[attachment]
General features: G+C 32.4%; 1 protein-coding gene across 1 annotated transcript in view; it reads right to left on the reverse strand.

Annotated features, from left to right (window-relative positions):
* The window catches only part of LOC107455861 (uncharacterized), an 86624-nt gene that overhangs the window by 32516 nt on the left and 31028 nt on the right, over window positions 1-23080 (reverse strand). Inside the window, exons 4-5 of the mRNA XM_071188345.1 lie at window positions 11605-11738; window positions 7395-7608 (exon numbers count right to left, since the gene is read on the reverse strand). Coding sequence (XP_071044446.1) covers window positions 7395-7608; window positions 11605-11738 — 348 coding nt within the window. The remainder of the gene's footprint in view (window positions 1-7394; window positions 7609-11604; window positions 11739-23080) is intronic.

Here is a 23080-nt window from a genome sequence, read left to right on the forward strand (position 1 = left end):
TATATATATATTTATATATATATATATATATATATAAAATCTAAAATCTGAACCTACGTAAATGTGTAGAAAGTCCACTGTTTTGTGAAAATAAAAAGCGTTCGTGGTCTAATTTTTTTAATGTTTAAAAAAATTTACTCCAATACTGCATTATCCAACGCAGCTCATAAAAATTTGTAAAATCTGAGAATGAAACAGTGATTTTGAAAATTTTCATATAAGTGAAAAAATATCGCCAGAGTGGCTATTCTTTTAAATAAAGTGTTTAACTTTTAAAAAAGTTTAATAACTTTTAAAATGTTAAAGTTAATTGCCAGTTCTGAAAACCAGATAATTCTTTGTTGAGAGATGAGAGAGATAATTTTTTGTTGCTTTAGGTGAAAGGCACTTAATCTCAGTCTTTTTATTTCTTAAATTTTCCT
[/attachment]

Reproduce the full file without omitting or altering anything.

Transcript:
General features: G+C 32.4%; 1 protein-coding gene across 1 annotated transcript in view; it reads right to left on the reverse strand.

Annotated features, from left to right (window-relative positions):
* The window catches only part of LOC107455861 (uncharacterized), an 86624-nt gene that overhangs the window by 32516 nt on the left and 31028 nt on the right, over window positions 1-23080 (reverse strand). Inside the window, exons 4-5 of the mRNA XM_071188345.1 lie at window positions 11605-11738; window positions 7395-7608 (exon numbers count right to left, since the gene is read on the reverse strand). Coding sequence (XP_071044446.1) covers window positions 7395-7608; window positions 11605-11738 — 348 coding nt within the window. The remainder of the gene's footprint in view (window positions 1-7394; window positions 7609-11604; window positions 11739-23080) is intronic.

Here is a 23080-nt window from a genome sequence, read left to right on the forward strand (position 1 = left end):
TATATATATATTTATATATATATATATATATATATAAAATCTAAAATCTGAACCTACGTAAATGTGTAGAAAGTCCACTGTTTTGTGAAAATAAAAAGCGTTCGTGGTCTAATTTTTTTAATGTTTAAAAAAATTTACTCCAATACTGCATTATCCAACGCAGCTCATAAAAATTTGTAAAATCTGAGAATGAAACAGTGATTTTGAAAATTTTCATATAAGTGAAAAAATATCGCCAGAGTGGCTATTCTTTTAAATAAAGTGTTTAACTTTTAAAAAAGTTTAATAACTTTTAAAATGTTAAAGTTAATTGCCAGTTCTGAAAACCAGATAATTCTTTGTTGAGAGATGAGAGAGATAATTTTTTGTTGCTTTAGGTGAAAGGCACTTAATCTCAGTCTTTTTATTTCTTAAATTTTCCT